Bible Gems #86
Question: When Jesus uses the phrase “I am,” how can we tell when He is intentionally referring to Himself as God?
The most famous use of “I Am” by Jesus as a reference to Himself as God comes from John 8:58: “I tell you the truth,” Jesus answered, “before Abraham was born, I am!”
Jesus made this claim to the teachers of the Law and the Pharisees while in the temple courts (Jn. 8:2-3). In using the phrase “I Am” this way, Jesus was calling their attention back to the account of the burning bush in Exodus where God identified Himself as “I Am”:
Ex. 3:13-15 Moses said to God, “Suppose I go to the Israelites and say to them, ‘The God of your fathers has sent me to you,’ and they ask me, ‘What is his name?’ Then what shall I tell them?”
God said to Moses, “I AM WHO I AM. This is what you are to say to the Israelites: ‘I AM has sent me to you.’”
God also said to Moses, “Say to the Israelites, ‘The LORD, the God of your fathers—the God of Abraham, the God of Isaac and the God of Jacob—has sent me to you.’ This is my name forever, the name by which I am to be remembered from generation to generation.
The Jewish leaders understood Jesus correctly when He applied one of God’s titles to Himself, and…
…they picked up stones to stone him… (John 8:59).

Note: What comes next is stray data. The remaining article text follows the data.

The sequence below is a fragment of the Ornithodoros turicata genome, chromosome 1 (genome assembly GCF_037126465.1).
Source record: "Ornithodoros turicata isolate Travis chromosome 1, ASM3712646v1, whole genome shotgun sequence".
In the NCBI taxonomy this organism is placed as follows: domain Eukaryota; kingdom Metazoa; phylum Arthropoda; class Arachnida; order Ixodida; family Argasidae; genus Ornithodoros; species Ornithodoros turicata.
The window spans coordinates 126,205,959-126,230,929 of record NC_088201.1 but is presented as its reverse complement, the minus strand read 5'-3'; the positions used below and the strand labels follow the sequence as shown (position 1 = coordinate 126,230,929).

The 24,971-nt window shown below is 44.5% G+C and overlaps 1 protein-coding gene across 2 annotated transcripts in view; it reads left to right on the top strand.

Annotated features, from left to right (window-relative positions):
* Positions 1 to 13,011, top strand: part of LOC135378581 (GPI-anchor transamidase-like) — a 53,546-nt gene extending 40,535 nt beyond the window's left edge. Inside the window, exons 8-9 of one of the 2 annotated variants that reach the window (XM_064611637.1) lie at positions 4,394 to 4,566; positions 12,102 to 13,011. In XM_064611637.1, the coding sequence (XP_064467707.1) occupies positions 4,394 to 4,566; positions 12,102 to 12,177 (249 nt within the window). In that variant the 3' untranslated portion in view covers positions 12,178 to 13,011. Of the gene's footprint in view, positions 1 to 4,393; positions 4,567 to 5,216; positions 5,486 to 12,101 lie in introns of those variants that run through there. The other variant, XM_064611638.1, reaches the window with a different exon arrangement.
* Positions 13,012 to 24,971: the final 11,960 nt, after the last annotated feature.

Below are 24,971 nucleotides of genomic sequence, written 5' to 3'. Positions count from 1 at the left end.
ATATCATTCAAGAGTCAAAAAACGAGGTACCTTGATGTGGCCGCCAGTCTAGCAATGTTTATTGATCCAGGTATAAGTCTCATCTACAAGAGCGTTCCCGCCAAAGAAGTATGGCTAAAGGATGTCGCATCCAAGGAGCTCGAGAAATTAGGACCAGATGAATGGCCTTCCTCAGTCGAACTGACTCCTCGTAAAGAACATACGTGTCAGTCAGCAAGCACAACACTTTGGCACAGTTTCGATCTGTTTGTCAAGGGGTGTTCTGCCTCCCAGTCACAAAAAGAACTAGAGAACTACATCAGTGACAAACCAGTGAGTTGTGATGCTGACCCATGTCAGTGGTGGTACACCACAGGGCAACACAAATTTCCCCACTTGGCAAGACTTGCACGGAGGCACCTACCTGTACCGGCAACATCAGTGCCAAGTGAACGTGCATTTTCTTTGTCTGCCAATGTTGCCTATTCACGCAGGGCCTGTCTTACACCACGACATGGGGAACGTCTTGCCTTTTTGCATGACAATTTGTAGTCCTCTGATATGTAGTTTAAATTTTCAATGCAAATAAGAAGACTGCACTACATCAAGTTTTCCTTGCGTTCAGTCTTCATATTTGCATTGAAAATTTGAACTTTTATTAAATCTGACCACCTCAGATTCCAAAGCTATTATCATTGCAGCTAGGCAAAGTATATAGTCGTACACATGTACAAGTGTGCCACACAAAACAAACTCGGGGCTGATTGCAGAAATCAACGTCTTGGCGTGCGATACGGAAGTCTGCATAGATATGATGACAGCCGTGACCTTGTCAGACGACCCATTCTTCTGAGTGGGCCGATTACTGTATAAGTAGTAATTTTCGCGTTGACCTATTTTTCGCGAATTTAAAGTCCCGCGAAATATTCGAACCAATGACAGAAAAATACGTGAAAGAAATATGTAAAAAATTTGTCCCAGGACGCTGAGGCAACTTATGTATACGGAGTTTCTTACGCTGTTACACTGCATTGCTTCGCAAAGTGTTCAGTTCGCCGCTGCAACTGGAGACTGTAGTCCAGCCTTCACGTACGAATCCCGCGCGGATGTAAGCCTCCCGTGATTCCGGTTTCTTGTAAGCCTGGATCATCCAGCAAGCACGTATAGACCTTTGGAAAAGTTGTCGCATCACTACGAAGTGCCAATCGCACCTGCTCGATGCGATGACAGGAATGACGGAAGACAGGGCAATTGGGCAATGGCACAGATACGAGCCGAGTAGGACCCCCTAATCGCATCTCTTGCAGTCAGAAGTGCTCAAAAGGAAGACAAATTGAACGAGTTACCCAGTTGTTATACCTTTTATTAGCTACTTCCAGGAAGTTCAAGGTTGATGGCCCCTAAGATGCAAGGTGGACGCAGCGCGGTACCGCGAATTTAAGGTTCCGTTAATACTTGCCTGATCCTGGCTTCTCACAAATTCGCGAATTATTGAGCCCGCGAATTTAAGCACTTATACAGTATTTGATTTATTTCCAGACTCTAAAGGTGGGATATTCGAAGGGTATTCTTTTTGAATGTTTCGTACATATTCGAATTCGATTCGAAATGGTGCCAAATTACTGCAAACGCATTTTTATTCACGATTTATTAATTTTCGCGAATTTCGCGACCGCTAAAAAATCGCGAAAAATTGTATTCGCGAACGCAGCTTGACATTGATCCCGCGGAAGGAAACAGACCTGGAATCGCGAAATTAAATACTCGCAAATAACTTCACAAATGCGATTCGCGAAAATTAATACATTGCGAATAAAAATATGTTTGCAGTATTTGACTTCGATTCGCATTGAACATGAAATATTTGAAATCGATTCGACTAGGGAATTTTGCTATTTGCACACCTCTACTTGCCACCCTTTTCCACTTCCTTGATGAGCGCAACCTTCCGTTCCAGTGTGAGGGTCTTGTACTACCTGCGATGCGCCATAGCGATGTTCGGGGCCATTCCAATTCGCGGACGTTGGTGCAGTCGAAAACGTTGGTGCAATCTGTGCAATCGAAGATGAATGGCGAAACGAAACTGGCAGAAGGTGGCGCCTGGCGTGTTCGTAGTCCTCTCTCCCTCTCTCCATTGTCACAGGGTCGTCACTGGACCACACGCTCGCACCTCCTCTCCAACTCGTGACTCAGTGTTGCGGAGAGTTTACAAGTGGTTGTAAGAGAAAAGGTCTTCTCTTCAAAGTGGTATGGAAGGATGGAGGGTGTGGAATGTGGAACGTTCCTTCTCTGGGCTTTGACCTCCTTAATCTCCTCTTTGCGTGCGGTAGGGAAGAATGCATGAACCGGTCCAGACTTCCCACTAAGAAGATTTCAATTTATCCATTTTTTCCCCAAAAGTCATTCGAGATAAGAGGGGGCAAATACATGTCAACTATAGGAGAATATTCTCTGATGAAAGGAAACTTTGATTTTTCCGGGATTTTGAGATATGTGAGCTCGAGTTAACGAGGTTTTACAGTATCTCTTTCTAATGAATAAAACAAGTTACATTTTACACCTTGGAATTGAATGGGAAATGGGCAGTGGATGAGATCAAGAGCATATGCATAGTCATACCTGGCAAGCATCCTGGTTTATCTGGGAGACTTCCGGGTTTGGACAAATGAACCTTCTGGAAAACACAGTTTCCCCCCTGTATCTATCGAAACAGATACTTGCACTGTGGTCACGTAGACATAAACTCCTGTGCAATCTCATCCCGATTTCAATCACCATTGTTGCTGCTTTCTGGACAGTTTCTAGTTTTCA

But there are, of course, many other times, especially in the Gospel of John, when Jesus uses the phrase “I am.” The question is, when is He intentionally referring to His own deity?
The tool for discovering that is Context. For example, when the High Priest asks Jesus if He is the Christ, the Son of the Blessed One, Jesus answers:
Mark 14:62 “I am,” said Jesus. “And you will see the Son of Man sitting at the right hand of the Mighty One and coming on the clouds of heaven.”
Not only does He use the phrase emphatically, but He connects it to a reference in Daniel’s prophecy of the Messiah, the Son of Man, entering God’s presence (Dan. 7:13).
Context also strongly suggests that Jesus was very intentional when He used “I am” as the “bread of life” (Jn. 6:35), the “light of the world” (Jn. 8:12), as well as many other references (Jn. 8:18, 24, 28; 9:5; 13:19; 15:5, etc). These verses identify Jesus with God the Father, with His home and His eternal nature.
Although Jesus used the phrase in common, everyday speech without any special connotation of His Divine nature (Jn. 13:18; Matt 26:18; Lk. 9:44), there is no mistaking His meaning when He says:
John 14:6 I am the way and the truth and the life. No one comes to the Father except through me.
John 14:10 Don’t you believe that I am in the Father, and that the Father is in me? The words I say to you are not just my own. Rather, it is the Father, living in me…
Jesus is Yahweh, the great “I Am!”